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No sects please, we’re French

Latest update : 2008-03-13

In France, controversy has long surrounded the existence of religious sects. But are all movements as dangerous as the country’s sect watchdog claims?

In Feb. 2008, French President Nicolas Sarkozy’s chief of staff Emmanuelle Mignon declared in an interview that religious sects were “not a problem” in France. This statement by the presidential advisor sparked a major controversy in the country.

Days after Mignon’s controversial declaration, the French government rallied around Prime Minister François Fillon to stress that “sectarian activities are inadmissible and unacceptable” in France, and should be “fought against”. To put a lid on what remains a highly a sensitive issue in France, Sarkozy declared that he had never displayed “the slightest leniency” toward sects.


Following his declaration, the French press reminded readers of Scientologist Tom Cruise’s meeting with then-Finance Minister Sarkozy in 2004. Their allusion was carefully chosen, as Scientology has been dominating French discussions of sects in recent months.


So far, the government has been prompt to condemn the existence of sects. This approach is exemplified by official watchdog body charged with monitoring cults. Known by its French acronym, MIVILUDES, the Interministerial Mission for Monitoring and Combatting Cultic Deviances is charged with providing information on sects to the French government.


But Raphael Liogier, professor at the Institute of Political Studies in Aix-en-Provence, criticises the MIVILUDES’ “administrative culture,” which he argues “is based on a deliberate ignorance of the reality of sects.” Far from allowing it to combat dangerous sects, suggests Liogier, this approach “actually protects them through the confusion it engenders.”


How does one define a sect?


Much of the problem boils down to a question of definition. How do we define a sect? Many French academics denounce the dogmatism of the MIVILUDES because it does not take into account new trends in religious beliefs and practices in contemporary society. They suggest it often fails to gather information from researchers on these new social movements.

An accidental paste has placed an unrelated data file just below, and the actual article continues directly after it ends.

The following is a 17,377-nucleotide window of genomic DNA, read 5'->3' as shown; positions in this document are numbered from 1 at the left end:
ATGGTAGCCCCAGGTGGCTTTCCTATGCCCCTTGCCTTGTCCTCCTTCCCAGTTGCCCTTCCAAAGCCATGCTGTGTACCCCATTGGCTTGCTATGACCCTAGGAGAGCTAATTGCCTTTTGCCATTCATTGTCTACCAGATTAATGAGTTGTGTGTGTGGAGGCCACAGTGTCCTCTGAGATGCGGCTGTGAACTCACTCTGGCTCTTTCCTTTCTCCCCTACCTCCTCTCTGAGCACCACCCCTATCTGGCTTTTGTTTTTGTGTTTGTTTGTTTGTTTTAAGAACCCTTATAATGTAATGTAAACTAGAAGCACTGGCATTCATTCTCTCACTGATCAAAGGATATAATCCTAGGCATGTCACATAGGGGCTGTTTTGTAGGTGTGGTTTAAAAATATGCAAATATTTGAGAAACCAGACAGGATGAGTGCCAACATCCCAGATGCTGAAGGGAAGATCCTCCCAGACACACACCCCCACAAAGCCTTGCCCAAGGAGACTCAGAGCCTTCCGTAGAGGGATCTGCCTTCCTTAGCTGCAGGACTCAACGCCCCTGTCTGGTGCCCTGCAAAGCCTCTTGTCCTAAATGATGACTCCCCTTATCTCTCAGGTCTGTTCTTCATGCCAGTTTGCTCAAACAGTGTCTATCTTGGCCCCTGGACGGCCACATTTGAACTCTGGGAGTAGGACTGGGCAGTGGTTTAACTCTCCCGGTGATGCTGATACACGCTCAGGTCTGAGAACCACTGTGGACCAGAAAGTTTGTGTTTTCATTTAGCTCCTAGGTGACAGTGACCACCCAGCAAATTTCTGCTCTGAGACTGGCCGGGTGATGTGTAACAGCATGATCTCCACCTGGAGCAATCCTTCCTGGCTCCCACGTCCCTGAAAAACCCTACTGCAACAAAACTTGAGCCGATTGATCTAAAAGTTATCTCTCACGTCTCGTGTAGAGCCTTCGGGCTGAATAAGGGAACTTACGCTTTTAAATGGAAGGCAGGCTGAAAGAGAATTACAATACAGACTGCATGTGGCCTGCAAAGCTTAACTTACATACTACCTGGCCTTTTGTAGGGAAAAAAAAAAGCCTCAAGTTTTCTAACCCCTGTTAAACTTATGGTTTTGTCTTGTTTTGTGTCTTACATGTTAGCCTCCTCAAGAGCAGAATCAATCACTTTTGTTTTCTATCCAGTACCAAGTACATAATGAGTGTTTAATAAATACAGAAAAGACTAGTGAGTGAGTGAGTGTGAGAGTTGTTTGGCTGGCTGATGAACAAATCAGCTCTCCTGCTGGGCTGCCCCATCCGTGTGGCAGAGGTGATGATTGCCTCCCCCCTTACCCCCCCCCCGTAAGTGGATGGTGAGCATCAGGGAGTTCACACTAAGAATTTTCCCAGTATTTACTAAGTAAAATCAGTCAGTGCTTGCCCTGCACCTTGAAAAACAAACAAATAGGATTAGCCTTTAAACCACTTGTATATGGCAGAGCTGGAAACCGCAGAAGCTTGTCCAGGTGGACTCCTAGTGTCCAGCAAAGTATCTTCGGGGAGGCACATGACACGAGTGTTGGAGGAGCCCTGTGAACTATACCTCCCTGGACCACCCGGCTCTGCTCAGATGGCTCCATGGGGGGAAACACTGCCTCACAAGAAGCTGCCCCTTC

For its part, the MIVILUDES says it is the State’s responsibility to go after any movement or group likely to infringe on fundamental human rights. There is no official recognition of sects in France. According to MIVILUDES Chief Jean-Michel Roulet, “ever since the 1905 law separating Church and State, the latter considers individual belief a private matter. However, this freedom of belief has two restrictions: guaranteeing one’s right not to believe and protecting public order.”


MIVILUDES’ job is therefore to monitor possible sectarian drifts likely to occur in any group of people, including a guru’s psychological hold on individual members, family estrangement and rising financial exactions. In the words of its president, the French governmental body seeks to trace the process of “personality destruction” that leads to the emergence of “submissive robots.”


Liogier however is critical of the chasm between “the MIVILUDES’ secular hardliners - who defend a strict separation between religion and State - and the field researchers who are far more knowledgeable of new religious movements.”


The problem, according to Lioger, has much to do with semantics, as the French word “secte” is closely associated with fanaticism, thereby evoking suspicion and fear. “The word ‘sect’ is very ambiguous and is closer to the English word ‘cult’,” explains Liogier. “Yet, in reality, this concerns only a minority of movements,” he adds.


The issue of religious sects in France comes with centuries of historical baggage in a society where Catholicism still embodies the archetype of religion. In this respect, France is still influenced by a certain scepticism, inherited from the French Revolution, toward any belief that drifts away from core Republican values.     


Changing beliefs in the age of globalisation


Sociologists say it is normal for beliefs to evolve, particularly at a time when globalisation leads to shifts in values and a loss of bearings. Liogier calls this a “structural condition of modernity.” Just as each individual is entitled to his or her convictions, he explains, people make up their own beliefs. “And in this respect,” he concludes, “we are witnessing a multiplication of confessions.”


As for the risks posed by new religious movements, many experts say this is an altogether different issue. According to a recent study by Inform, an organisation launched by members of the London School of Economics, for instance, British citizens benefit both from the right to express their beliefs, in accordance with the European Convention on Human Rights and from knowledge of practices and associated risks of otherwise obscure religious groups.

Date created : 2008-03-13